Hoyer Urges Congress to Commit $9 Billion to Fight Worldwide Deforestation
WASHINGTON — Less than 24 hours after President Joe Biden joined more than 100 world leaders in a promise to end and reverse deforestation by 2030, House Majority Leader Steny Hoyer moved to turn words and handshakes into concrete government action.
Speaking in Glasgow, Scotland, on Tuesday, Biden unveiled a new $9 billion plan to conserve global forests, bringing together a range of government tools to halt forest loss, restore carbon sinks and improve land management.
“Conserving our forests and other critical ecosystems is an indispensable piece of keeping our climate goals within reach,” Biden said at the COP26 climate summit.
“If we all work together to make sure these precious resources are conserved in Africa and around the world, forests have the potential to reduce carbon globally by more than one third,” he said.
Barely waiting for the president to return to U.S. soil, Hoyer introduced legislation aimed at fulfilling Biden’s commitment. If it passes both the House and Senate, Hoyer’s AMAZON21 Act would establish a $9 billion trust fund at the U.S. State Department to finance bilateral forest conservation projects with developing countries around the world.
Another provision would create a new technical assistance program in the U.S. Agency for International Development to help developing countries participate in carbon markets, an important tool to reduce global greenhouse gas emissions.
As House majority leader, the Maryland Democrat is the second-ranking member of the House Democratic Leadership.
That means he spends much of his time on the Hill scheduling legislation for consideration on the House Floor, shaping House Democrats’ legislative priorities, and delivering the Democratic message.
The job doesn’t typically leave a lot of time for introducing legislation.
In this case, however, Hoyer said he simply couldn’t stand by and not take action directly.
“Addressing the critical challenge of deforestation is an issue I have cared deeply about for many years,” he explained in a written statement. “This is an issue that demands urgent action and long-term commitment as part of the broader global effort to confront the climate crisis.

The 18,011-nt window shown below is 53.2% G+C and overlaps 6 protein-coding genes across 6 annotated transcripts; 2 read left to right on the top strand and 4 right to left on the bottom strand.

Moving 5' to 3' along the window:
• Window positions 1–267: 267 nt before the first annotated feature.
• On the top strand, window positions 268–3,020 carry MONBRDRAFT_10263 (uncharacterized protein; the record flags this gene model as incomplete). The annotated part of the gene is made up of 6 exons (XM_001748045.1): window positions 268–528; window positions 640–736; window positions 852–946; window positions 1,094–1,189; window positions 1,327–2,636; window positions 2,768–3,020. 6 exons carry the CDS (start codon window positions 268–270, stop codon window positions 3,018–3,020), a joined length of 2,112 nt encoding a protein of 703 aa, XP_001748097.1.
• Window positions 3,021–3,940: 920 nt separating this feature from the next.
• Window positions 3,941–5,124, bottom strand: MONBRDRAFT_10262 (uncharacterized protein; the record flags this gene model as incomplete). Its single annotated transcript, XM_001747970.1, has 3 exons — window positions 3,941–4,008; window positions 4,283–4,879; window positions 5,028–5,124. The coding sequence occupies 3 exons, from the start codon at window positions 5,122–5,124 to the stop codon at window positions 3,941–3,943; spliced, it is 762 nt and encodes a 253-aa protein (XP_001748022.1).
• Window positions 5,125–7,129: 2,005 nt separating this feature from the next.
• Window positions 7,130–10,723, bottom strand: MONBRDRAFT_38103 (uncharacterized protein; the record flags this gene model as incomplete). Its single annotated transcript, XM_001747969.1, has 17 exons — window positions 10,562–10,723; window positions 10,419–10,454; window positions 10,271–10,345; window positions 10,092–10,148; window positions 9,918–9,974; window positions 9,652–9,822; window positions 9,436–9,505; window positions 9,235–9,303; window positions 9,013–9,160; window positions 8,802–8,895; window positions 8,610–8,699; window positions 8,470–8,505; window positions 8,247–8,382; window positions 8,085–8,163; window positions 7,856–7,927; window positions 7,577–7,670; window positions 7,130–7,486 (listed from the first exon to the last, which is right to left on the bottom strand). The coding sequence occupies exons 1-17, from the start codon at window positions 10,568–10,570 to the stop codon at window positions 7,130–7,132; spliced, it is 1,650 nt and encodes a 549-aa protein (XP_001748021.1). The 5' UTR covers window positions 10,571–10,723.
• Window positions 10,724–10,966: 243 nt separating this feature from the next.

“At COP26 [on Tuesday], we saw world leaders from more than 100 nations commit to ending deforestation by 2030, and President Biden committed to investing $9 billion in the global fight against deforestation. The Congress of the United States is ready to back up President Biden’s commitments with action,” Hoyer said.
“In addition to the Build Back Better Act and the Infrastructure Investment and Jobs Act, AMAZON21 is a central component of House Democrats’ agenda to address climate change,” he continued, adding that the new bill alone will reduce greenhouse gas emissions by 180 million metric tons of carbon emissions each year — the equivalent “of taking every passenger car off the road in the U.S. for as many as two years.”
According to a fact sheet distributed by the majority leader’s office, the trust fund model usually lasts about five years because of congressional appropriations, which is too short a time span to enter into global agreements.
Funding would only be granted if developing countries or communities can demonstrate they’ve committed to previously agreed upon targets that can also be independently verified.
But Hoyer’s bill doesn’t just address the immediate need to stop deforestation, it also encourages countries to reforest their lands as well.
In addition to planting trees, countries could also be encouraged to plan other land-based carbon sinks including grasslands, peat, and mangroves.
Hoyer told CNN earlier this week that the bill could come up for a vote in the House this week.
However, given everything else currently on the House’s plate — the budget reconciliation package and the bipartisan infrastructure bill, not to mention the looming need to once again address the debt ceiling issue before Christmas — it’s equally possible the measure will be approved as part of the chamber’s normal appropriations process.
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